- domenico veneziano,
- domesday book,
- domestic animal,
- domestic commerce,
- domestic court,
- domestic fowl,
- domestic partner
Origin of domestic
Examples from the Web for domestically
Domestically, the prime minister maintains the dubious line that he is the only man who can keep the still-fragile peace.
“Internationally there has been a lot of horror and contempt for her actions, domestically very little,” he said.Sisi Is Persecuting, Prosecuting, and Publicly Shaming Egypt’s Gays|Bel Trew|December 30, 2014|DAILY BEAST
Domestically, the former governor offers an avowedly nationalistic agenda, focused on American self-sufficiency.Iowa Frontrunner Mike Huckabee Talks to The Daily Beast|Lloyd Green|September 22, 2014|DAILY BEAST
The SpaceX Falcon 9v1.1, all privately funded, all domestically sourced, can carry 28,990 lbs.Why Does the USA Depend on Russian Rockets to Get Us Into Space?|P. J. O’Rourke|June 22, 2014|DAILY BEAST
I saw our domestically focused agencies devote a substantial portion of their budgets to their pressing needs.Billie Holiday, Barack Obama, and the Pain of Black Women|Joshua DuBois|June 22, 2014|DAILY BEAST
Domestically, this is a musical country, and local performers are never hard to find.Thirty Years in Australia|Ada Cambridge
Domestically produced feed concentrates have been of poor quality and nutritionally unbalanced.Area Handbook for Bulgaria|Eugene K. Keefe, Violeta D. Baluyut, William Giloane, Anne K. Long, James M. Moore, and Neda A. Walpole
That last month in New York had been a horribly enervating one, both meteorologically and domestically speaking.The Whirligig of Time|Wayland Wells Williams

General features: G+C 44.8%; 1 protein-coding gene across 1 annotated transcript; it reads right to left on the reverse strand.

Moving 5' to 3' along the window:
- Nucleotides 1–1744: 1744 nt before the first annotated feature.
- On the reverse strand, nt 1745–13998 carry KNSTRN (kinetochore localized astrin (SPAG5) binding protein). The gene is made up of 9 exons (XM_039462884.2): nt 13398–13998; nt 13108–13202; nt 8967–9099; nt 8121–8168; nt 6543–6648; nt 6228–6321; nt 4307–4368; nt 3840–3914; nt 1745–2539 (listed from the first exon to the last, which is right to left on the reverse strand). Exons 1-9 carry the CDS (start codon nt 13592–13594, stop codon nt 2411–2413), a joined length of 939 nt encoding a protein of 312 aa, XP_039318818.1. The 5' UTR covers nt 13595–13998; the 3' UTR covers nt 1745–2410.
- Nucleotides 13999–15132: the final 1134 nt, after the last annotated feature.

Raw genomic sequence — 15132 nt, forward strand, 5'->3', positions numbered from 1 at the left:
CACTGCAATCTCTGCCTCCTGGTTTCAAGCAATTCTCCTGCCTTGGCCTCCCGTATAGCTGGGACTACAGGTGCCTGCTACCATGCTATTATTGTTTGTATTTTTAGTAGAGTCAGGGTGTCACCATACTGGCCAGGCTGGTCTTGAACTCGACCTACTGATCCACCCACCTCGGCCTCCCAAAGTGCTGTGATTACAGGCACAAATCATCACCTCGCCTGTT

We have said that Blachland had undergone a stormy time of it domestically, by reason of this new and sudden absence.The Triumph of Hilary Blachland|Bertram Mitford
Domestically he is perhaps the most productive son of the North American continent.The Money Master, Complete|Gilbert Parker
Word Origin for domestic
early 15c., from Middle French domestique (14c.) and directly from Latin domesticus "belonging to the household," from domus "house," from PIE *domo-/*domu- "house, household" (cf. Sanskrit damah "house;" Avestan demana- "house;" Greek domos "house," despotes "master, lord;" Latin dominus "master of a household;" Old Church Slavonic domu, Russian dom "house;" Lithuanian dimstis "enclosed court, property;" Old English timber "building, structure"), from *dem-/*dom- "build."
It represents the usual Indo-European word for "house" (Italian, Spanish casa are from Latin casa "cottage, hut;" Germanic *hus is of obscure origin). The noun meaning "household servant" is 1530s (a sense also found in Old French domestique). Domestics, originally "articles of home manufacture," is attested from 1620s. Related: Domestically. Domestic violence is attested from 19c. as "revolution and insurrection;" 1977 as "spouse abuse, violence in the home."